Gearing Up for 10G: Download the Technical Brief on CableLabs’ Low Latency Technologies for DOCSIS Networks
If you’ve been following our blog and our recent 10G announcement, you know that one of the main areas of focus for us is latency. Achieving a near-zero latency on DOCSIS networks is one of the goals of the 10G initiative and is just as important as increasing speed or bandwidth. The success of future 10G networks that can support seamless communication and next-level interactive experiences like holodecks and 360° video is heavily dependent on finding technological solutions that decrease latency to imperceptible levels, delivering consistent, real-time responsiveness that our customers desire.
The good news is we are well on our way to getting there. So far we’ve released a number of specifications, including Low Latency DOCSIS (LLD) and Low Latency Mobile Xhaul (LLX), aimed at reducing latency in the DOCSIS networks that provide residential services and also serve as backhaul, midhaul and fronthaul (collectively known as xhaul) for mobile traffic.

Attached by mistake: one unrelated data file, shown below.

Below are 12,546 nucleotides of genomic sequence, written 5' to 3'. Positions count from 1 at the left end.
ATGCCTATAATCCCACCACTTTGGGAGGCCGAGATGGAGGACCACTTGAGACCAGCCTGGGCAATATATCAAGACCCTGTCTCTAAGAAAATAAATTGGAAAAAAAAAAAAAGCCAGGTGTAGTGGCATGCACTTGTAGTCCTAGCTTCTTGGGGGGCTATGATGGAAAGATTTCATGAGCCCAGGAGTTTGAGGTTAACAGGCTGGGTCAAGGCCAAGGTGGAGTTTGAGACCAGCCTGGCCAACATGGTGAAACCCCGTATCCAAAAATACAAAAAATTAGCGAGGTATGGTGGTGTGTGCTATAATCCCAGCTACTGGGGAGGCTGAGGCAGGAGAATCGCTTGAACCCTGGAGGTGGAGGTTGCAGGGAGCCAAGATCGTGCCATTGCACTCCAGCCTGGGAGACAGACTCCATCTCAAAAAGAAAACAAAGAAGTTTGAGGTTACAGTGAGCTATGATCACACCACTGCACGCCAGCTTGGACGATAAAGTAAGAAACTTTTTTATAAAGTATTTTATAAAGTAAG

Low Latency DOCSIS (LLD)
In modern households, there are often multiple applications and devices connected to the same network at the same time, sending and receiving a variety of traffic. Some, like streaming video and large file downloads, send repeated large bursts of data and expect the network to buffer and play-out those bursts, while others, like online gaming and voice chat, send traffic smoothly. Ordinarily, the traffic from the smooth senders is subjected to the widely varying buffering latency caused by the bursty senders. LLD technology is optimized for these two different types of traffic behavior, and decreases delays for smooth sending applications (many of which are latency-sensitive) without affecting the other traffic. Low Latency DOCSIS technology can support a consistent sub-1ms latency round-trip for the smooth sending applications, resulting in a much better network performance overall.